Scientists have confirmed with genetic evidence that a female eastern diamond-backed rattlesnake can store sperm in her body for at least five years before using it.
The finding follows after a rattlesnake (Crotalus adamanteus), collected in Florida in 2005 and kept in a private collection for five years with no contact with other snakes, unexpectedly gave birth to 19 snakelets last year, New Scientist reported.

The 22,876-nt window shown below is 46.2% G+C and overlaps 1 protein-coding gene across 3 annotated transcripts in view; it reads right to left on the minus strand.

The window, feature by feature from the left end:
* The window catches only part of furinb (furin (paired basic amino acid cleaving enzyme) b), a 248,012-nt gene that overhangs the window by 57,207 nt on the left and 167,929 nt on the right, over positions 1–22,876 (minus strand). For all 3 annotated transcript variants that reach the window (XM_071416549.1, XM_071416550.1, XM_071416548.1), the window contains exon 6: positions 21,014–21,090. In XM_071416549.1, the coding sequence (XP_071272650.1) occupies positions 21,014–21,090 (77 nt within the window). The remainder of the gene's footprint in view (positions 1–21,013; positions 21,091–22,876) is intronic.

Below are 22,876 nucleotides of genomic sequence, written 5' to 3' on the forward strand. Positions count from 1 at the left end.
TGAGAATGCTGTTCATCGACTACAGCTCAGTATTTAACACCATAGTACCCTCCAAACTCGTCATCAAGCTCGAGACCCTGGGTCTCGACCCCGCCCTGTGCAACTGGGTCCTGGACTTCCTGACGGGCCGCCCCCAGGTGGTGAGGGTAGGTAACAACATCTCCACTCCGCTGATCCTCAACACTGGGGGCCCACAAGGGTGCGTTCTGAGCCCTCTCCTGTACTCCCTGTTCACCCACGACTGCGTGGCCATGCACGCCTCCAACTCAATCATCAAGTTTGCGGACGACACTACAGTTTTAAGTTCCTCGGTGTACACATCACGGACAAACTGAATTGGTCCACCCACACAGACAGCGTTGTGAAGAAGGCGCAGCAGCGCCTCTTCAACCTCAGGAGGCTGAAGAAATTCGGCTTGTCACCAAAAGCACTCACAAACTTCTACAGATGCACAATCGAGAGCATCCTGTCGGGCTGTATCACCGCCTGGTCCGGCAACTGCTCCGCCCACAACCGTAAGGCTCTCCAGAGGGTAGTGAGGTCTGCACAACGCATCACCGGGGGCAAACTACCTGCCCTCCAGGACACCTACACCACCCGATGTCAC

To find out how it happened, Warren Booth of North Carolina State University in Raleigh took samples of DNA from the mother and her young.
Booth studies “virgin birth”, in which a female produces young without any contribution from a male.
But in this case the snakelets carried genes that their mother didn’t, which means she must have mated before she was captured and stored the sperm.
Previous studies have hinted that reptiles can store sperm for several years, but this is the first case confirmed by genetics.
Booth suspects other reptiles can store sperm even longer.